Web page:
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Finalist for the 2011 National Book Award


Julie Otsuka's long awaited follow-up to When the Emperor Was Divine ("To watch Emperor catching on with teachers and students in vast numbers is to grasp what must have happened at the outset for novels like Lord of the Flies and To Kill a Mockingbird" - The New York Times) is a tour de force of economy and precision, a novel that tells the story of a group of young women brought over from Japan to San Francisco as 'picture brides' nearly a century ago.

In eight incantatory sections, The Buddha in the Attic traces their extraordinary lives, from their arduous journey by boat, where they exchange photographs of their husbands, imagining uncertain futures in an unknown land; to their arrival in San Francisco and their tremulous first nights as new wives; to their backbreaking work picking fruit in the fields and scrubbing the floors of white women; to their struggles to master a new language and a new culture; to their experiences in childbirth, and then as mothers, raising children who will ultimately reject their heritage and their history; to the deracinating arrival of war.

In language that has the force and the fury of poetry, Julie Otsuka has written a singularly spellbinding novel about the American dream.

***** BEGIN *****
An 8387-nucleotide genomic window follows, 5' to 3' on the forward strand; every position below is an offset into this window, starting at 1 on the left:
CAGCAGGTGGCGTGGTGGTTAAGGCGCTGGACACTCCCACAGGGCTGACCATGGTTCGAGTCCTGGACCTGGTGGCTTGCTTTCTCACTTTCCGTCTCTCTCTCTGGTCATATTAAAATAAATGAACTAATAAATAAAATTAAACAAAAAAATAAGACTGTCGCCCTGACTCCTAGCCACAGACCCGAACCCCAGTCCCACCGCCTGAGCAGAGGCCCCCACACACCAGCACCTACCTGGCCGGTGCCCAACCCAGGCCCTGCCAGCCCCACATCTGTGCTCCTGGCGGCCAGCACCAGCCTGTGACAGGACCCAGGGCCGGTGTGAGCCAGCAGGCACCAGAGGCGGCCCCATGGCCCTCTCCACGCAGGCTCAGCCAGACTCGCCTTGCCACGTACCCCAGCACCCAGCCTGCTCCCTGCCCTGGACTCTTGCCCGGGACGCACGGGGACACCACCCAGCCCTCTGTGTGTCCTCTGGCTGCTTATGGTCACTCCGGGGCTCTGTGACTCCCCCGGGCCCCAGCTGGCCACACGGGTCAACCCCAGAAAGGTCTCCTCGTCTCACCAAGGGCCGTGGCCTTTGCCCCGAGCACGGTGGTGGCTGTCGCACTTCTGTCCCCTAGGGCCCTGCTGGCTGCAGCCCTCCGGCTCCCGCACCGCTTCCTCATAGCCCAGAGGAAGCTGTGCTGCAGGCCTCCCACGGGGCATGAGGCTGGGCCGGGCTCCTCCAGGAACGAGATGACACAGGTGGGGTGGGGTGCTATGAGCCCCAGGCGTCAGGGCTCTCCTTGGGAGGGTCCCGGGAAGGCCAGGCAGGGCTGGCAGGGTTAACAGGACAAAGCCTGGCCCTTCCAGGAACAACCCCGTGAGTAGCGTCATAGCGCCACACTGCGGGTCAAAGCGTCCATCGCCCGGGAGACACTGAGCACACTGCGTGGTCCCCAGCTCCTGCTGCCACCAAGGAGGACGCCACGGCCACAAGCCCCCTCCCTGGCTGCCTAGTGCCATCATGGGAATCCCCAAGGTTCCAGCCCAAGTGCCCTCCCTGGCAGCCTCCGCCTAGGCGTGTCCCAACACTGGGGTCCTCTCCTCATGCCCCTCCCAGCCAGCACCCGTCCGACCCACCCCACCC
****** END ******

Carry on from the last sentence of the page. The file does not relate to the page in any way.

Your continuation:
About the Author

Julie Otsuka

Julie Otsuka was born and raised in California. After studying art as an undergraduate at Yale University she pursued a career as a painter for several years before turning to fiction writing at age 30. She received her MFA from Columbia. She is a recipient of a Guggenheim Fellowship, the Asian American Literary Award, and the American Library Association Alex Award. Her first novel, , is about the internment of a Japanese-American family during World War II. It was a Notable Book, a Best Book of the Year, and a Barnes & Noble Discover Great New Writers finalist. The book is based on Otsuka's own family history: her grandfather was arrested by the FBI as a suspected spy for Japan the day after Pearl Harbor was bombed, and her mother, uncle and grandmother spent three years in an internment camp in Topaz, Utah. has been translated into six languages and sold more than 250,000 copies. called it "a resonant and beautifully nuanced achievement" and described it as "A gem of a book and one of the most vivid history lessons you'll ever learn. " It has been assigned to all incoming freshmen at more than 35 colleges and universities and is a regular 'Community Reads' selection across the US. Her second novel, , is about a group of young Japanese 'picture brides' who sailed to America in the early 1900s to become the wives of men they had never met and knew only by their photographs. It has been nominated for the 2011 National Book Award.



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